The picture above shows a view of testing work on the new door bridge using temporary wiring before completing the back drop and fascia. A switch to prevent trains entering the bridge zone will be installed to prevent accidents!

10th sub-7

The door bridge project turned out to be more successful than I had hoped. I can now make further changes – installing a Pratt through truss bridge (4 spans) on this stretch of 10th Sub line to cross the Flat Head River and a similar truss bridge on the main line close to Paradise Yard. This fills my bridge building urges and means the originally planned trestle can be dropped. At last, the over-thinking (or analysis paralysis) is over and practical work on the layout has recommenced – and all resolved by adopting a more flexible approach.

Layout photography

January 19, 2013

As you might imagine, the various layout projects I am building are photographed on a fairly regular basis. A project for the Bachmann Collectors Club Magazine sees ‘Dudley Heath’ under the spots once again…an excuse to run trains too. Two Class 150s pass each other on the main line. They are straight-from-the-box Graham Farish. I have plans to buy a couple more and introduce some of the variations (together with Centro livery) that existed in the Central Trains Class 150 fleet.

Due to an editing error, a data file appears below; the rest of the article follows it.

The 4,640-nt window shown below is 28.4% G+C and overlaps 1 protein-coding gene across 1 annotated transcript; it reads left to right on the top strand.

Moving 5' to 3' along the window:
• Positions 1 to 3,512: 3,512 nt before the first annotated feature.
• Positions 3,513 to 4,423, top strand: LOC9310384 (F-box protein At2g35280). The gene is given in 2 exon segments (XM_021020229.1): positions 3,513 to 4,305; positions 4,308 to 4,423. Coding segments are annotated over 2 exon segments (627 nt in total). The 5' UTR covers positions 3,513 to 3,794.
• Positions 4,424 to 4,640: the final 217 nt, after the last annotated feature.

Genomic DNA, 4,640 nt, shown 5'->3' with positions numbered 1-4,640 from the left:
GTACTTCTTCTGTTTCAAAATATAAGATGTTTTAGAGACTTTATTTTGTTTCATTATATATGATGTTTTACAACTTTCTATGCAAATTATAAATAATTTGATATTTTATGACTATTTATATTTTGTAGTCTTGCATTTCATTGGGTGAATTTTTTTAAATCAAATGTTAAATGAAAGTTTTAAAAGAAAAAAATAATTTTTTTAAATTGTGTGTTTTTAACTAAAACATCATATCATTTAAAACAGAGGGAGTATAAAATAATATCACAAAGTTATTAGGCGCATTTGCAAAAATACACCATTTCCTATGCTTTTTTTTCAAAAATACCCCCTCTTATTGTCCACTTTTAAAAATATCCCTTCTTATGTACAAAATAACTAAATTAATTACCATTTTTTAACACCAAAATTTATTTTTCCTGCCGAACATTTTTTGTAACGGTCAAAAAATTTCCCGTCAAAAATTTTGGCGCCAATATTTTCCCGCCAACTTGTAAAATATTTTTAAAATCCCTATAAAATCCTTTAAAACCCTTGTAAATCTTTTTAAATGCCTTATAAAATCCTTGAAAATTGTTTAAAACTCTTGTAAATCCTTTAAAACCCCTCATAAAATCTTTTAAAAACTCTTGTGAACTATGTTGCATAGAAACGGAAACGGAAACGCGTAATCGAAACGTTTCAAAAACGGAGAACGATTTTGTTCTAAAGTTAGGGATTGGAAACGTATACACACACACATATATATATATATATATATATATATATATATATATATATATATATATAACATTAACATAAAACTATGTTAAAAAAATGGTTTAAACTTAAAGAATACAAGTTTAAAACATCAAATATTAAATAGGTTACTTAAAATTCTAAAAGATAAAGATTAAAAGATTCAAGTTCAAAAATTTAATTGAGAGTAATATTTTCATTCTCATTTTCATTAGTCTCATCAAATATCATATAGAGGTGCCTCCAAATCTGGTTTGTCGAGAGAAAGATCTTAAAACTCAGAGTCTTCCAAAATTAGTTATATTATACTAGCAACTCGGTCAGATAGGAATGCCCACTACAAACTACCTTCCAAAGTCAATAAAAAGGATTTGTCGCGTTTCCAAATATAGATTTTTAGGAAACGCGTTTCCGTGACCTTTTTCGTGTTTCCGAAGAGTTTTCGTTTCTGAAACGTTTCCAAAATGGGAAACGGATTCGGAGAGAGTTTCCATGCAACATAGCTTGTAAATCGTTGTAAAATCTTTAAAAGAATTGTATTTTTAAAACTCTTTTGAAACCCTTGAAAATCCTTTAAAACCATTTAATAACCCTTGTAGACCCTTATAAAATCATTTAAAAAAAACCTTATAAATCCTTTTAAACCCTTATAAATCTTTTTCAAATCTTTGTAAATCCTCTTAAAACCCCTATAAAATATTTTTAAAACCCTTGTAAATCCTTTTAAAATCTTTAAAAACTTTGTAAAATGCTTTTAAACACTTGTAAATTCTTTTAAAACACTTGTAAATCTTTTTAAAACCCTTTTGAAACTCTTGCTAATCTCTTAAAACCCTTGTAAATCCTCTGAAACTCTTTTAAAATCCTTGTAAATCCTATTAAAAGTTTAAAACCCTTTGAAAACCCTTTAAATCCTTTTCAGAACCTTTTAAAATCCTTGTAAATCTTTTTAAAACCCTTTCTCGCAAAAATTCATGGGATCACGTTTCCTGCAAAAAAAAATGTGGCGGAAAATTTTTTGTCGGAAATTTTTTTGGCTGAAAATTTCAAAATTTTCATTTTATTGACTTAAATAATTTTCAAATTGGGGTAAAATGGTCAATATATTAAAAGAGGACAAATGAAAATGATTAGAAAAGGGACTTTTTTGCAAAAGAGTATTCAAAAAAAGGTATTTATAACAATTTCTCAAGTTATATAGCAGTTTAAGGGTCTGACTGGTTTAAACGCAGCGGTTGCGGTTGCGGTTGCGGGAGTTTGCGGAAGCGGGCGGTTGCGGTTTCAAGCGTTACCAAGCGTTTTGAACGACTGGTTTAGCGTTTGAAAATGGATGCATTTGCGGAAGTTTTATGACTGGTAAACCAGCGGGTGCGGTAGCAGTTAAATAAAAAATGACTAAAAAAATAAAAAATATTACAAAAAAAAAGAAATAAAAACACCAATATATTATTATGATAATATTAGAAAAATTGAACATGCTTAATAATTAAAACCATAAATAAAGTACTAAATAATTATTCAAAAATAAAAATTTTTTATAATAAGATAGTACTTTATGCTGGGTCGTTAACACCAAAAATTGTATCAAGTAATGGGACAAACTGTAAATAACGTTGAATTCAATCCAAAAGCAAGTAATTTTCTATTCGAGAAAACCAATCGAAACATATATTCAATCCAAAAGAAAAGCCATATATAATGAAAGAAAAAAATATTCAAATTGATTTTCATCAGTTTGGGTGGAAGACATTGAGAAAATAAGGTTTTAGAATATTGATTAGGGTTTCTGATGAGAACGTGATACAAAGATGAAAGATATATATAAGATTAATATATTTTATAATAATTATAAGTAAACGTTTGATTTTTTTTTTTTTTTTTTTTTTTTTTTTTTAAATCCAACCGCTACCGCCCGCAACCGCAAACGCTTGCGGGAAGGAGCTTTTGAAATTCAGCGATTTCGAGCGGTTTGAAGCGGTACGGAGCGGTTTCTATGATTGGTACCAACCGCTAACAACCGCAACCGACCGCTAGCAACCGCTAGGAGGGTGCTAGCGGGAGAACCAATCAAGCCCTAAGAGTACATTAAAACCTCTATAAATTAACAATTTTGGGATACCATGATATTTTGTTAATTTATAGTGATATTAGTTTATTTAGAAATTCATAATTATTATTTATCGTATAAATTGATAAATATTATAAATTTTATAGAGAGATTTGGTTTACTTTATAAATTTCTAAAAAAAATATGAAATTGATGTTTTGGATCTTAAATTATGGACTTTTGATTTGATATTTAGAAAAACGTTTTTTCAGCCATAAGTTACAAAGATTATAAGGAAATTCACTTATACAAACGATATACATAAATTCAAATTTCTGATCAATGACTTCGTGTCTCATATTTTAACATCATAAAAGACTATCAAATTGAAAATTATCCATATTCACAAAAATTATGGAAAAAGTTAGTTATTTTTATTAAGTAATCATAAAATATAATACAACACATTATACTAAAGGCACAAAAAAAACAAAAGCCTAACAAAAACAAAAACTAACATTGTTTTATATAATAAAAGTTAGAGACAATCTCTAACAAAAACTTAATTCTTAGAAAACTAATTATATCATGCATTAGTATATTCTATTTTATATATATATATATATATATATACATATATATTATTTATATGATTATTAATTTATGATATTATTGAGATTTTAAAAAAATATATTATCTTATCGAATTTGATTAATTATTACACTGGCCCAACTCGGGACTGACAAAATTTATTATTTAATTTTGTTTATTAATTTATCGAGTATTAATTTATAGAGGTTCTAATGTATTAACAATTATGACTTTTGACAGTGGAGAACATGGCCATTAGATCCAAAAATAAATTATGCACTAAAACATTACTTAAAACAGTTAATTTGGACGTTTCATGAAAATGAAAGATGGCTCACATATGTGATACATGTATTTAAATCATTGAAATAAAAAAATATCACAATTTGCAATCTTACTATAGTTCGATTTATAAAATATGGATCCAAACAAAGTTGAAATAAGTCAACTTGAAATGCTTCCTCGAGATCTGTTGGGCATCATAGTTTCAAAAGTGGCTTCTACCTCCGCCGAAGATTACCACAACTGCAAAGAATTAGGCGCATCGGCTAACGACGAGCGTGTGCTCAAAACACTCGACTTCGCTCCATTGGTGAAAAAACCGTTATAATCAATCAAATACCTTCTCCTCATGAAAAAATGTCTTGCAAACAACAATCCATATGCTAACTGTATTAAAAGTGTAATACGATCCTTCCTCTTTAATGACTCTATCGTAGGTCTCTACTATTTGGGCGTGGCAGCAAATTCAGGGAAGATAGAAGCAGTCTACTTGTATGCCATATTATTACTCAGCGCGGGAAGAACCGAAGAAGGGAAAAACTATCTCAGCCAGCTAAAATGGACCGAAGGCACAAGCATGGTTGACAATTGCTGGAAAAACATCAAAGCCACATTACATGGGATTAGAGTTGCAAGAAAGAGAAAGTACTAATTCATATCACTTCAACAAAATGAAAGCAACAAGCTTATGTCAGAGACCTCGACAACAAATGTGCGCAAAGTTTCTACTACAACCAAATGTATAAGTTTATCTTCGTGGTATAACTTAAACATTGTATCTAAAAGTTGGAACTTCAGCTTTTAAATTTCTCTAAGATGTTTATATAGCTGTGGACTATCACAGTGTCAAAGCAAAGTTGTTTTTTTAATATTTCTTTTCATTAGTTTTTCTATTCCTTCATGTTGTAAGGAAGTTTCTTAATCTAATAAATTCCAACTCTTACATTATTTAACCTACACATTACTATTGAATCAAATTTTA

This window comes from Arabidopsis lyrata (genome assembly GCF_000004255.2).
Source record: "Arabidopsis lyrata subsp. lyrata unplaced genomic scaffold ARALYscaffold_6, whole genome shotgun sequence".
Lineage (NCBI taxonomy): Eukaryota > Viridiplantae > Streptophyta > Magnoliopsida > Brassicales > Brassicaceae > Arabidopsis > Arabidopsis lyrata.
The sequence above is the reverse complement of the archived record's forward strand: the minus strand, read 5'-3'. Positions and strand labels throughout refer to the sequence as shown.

Dudley Heath 150s

From time to time , I have opportunity to photograph something really special. ‘Rhyd’ by David John is one such example: Narrow gauge inspired by the Ffestiniog Railway and built using many of the layout design concepts floated by Iain Rice over the years. Rhyd is 2ft narrow gauge modelled to 7mm scale. A sequence of pictures were taken for a magazine; such photography being a growing area of my magazine portfolio (sounds posh!?!) This single image says it all – a real pleasure to watch and photograph.

Completing the W&SR set in N gauge.

January 15, 2013

W&S image 1

The small pint sized N gauge layout I built as a layout project for BRM magazine is not nearly complete, but sees a great deal of use day to day for photography and just playing trains. The arrival of the new Dapol N gauge twin coach pack to go with the Wrexham & Shropshire book set sees a complete formation out on the main line of Dudley Heath for the first time, replacing a couple of vinyl overlay Mk.3 coaches I was using in the set as stand in vehicles.

W&S Image 2
The twin pack consists of one of Dapol’s new Mk.3 RFM coaches which makes up the missing Coach A of the formation and a Standard Class coach. There are some detail differences between the full size RFM vehicles refurbished for use by W&SR and the model. However, the near fit model is still much welcomed.

W&S Image 4

The catering car is located adjacent to the DVT. The second coach of the pack is a Standard Class Mk.3 trailer as the missing Coach A. Not only is the set now complete, but in the correct coach letter order too.

W&S Image 3
A four plus two formation is the perfect length of train for Dudley Heath which runs well in both propelling and hauling mode. In addition to the W&SR twin pack, Dapol is releasing a similar trailer plus RFM pack for the Virgin West Coast ‘Pretendolino’ MK.3 set and a catering trailer for the East Midlands Trains HST book set.

A reminder of the W&SR service two years following its withdrawal. Coach C – a Mk.3 Standard coach.

Coach D at the country end of the set coupled to the DVT. This is a rebuilt Mk.3 RFM vehicle.


Scottish diesels…Class 27.

November 15, 2012